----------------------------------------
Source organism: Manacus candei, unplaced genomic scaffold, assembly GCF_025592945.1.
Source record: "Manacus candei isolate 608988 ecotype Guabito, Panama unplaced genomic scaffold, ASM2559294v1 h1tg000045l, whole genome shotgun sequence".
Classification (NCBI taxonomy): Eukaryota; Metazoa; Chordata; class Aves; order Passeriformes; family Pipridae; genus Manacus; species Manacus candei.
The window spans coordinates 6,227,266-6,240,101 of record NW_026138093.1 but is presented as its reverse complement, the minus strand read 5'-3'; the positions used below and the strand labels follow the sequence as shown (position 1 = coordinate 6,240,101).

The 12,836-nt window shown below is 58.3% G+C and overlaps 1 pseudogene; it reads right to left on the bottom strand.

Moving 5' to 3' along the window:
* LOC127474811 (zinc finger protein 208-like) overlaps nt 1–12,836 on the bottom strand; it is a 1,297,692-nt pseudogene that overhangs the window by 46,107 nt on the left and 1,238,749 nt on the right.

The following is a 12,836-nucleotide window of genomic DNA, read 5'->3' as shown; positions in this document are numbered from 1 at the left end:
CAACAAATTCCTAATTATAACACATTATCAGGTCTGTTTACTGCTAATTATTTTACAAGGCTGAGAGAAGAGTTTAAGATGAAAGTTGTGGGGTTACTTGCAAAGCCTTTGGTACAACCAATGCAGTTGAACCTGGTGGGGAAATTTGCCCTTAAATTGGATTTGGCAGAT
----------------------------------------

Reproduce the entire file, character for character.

Source organism: Manacus candei, unplaced genomic scaffold, assembly GCF_025592945.1.
Source record: "Manacus candei isolate 608988 ecotype Guabito, Panama unplaced genomic scaffold, ASM2559294v1 h1tg000045l, whole genome shotgun sequence".
Classification (NCBI taxonomy): Eukaryota; Metazoa; Chordata; class Aves; order Passeriformes; family Pipridae; genus Manacus; species Manacus candei.
The window spans coordinates 6,227,266-6,240,101 of record NW_026138093.1 but is presented as its reverse complement, the minus strand read 5'-3'; the positions used below and the strand labels follow the sequence as shown (position 1 = coordinate 6,240,101).

The 12,836-nt window shown below is 58.3% G+C and overlaps 1 pseudogene; it reads right to left on the bottom strand.

Moving 5' to 3' along the window:
* LOC127474811 (zinc finger protein 208-like) overlaps nt 1–12,836 on the bottom strand; it is a 1,297,692-nt pseudogene that overhangs the window by 46,107 nt on the left and 1,238,749 nt on the right.

The following is a 12,836-nucleotide window of genomic DNA, read 5'->3' as shown; positions in this document are numbered from 1 at the left end:
CAACAAATTCCTAATTATAACACATTATCAGGTCTGTTTACTGCTAATTATTTTACAAGGCTGAGAGAAGAGTTTAAGATGAAAGTTGTGGGGTTACTTGCAAAGCCTTTGGTACAACCAATGCAGTTGAACCTGGTGGGGAAATTTGCCCTTAAATTGGATTTGGCAGAT